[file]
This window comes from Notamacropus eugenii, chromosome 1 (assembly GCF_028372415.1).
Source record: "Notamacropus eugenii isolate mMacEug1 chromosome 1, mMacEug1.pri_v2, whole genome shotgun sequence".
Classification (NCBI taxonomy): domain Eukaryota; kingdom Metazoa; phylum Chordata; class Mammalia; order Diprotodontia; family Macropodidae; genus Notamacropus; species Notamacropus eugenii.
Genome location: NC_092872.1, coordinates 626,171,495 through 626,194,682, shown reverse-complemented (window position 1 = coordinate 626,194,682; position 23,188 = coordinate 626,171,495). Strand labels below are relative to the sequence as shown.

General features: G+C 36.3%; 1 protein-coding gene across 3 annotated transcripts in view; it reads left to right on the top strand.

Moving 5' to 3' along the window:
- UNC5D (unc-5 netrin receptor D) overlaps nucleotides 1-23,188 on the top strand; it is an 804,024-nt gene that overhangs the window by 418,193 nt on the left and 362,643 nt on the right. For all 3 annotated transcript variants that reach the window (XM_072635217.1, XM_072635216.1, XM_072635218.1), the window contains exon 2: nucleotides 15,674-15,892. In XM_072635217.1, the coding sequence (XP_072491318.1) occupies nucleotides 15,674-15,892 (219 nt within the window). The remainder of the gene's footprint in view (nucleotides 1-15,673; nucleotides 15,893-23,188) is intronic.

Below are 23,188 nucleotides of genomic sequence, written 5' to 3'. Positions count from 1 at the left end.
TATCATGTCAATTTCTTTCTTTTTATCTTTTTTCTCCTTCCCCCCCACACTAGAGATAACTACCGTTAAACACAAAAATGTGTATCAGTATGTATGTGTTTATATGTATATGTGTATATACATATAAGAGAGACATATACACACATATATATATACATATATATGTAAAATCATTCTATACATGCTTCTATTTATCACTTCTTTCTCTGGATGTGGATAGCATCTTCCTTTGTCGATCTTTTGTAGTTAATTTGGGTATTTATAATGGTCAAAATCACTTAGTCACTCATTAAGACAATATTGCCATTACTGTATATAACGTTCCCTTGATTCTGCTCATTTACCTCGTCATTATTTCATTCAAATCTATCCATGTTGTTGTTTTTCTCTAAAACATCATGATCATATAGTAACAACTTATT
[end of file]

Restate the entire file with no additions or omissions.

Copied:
This window comes from Notamacropus eugenii, chromosome 1 (assembly GCF_028372415.1).
Source record: "Notamacropus eugenii isolate mMacEug1 chromosome 1, mMacEug1.pri_v2, whole genome shotgun sequence".
Classification (NCBI taxonomy): domain Eukaryota; kingdom Metazoa; phylum Chordata; class Mammalia; order Diprotodontia; family Macropodidae; genus Notamacropus; species Notamacropus eugenii.
Genome location: NC_092872.1, coordinates 626,171,495 through 626,194,682, shown reverse-complemented (window position 1 = coordinate 626,194,682; position 23,188 = coordinate 626,171,495). Strand labels below are relative to the sequence as shown.

General features: G+C 36.3%; 1 protein-coding gene across 3 annotated transcripts in view; it reads left to right on the top strand.

Moving 5' to 3' along the window:
- UNC5D (unc-5 netrin receptor D) overlaps nucleotides 1-23,188 on the top strand; it is an 804,024-nt gene that overhangs the window by 418,193 nt on the left and 362,643 nt on the right. For all 3 annotated transcript variants that reach the window (XM_072635217.1, XM_072635216.1, XM_072635218.1), the window contains exon 2: nucleotides 15,674-15,892. In XM_072635217.1, the coding sequence (XP_072491318.1) occupies nucleotides 15,674-15,892 (219 nt within the window). The remainder of the gene's footprint in view (nucleotides 1-15,673; nucleotides 15,893-23,188) is intronic.

Below are 23,188 nucleotides of genomic sequence, written 5' to 3'. Positions count from 1 at the left end.
TATCATGTCAATTTCTTTCTTTTTATCTTTTTTCTCCTTCCCCCCCACACTAGAGATAACTACCGTTAAACACAAAAATGTGTATCAGTATGTATGTGTTTATATGTATATGTGTATATACATATAAGAGAGACATATACACACATATATATATACATATATATGTAAAATCATTCTATACATGCTTCTATTTATCACTTCTTTCTCTGGATGTGGATAGCATCTTCCTTTGTCGATCTTTTGTAGTTAATTTGGGTATTTATAATGGTCAAAATCACTTAGTCACTCATTAAGACAATATTGCCATTACTGTATATAACGTTCCCTTGATTCTGCTCATTTACCTCGTCATTATTTCATTCAAATCTATCCATGTTGTTGTTTTTCTCTAAAACATCATGATCATATAGTAACAACTTATT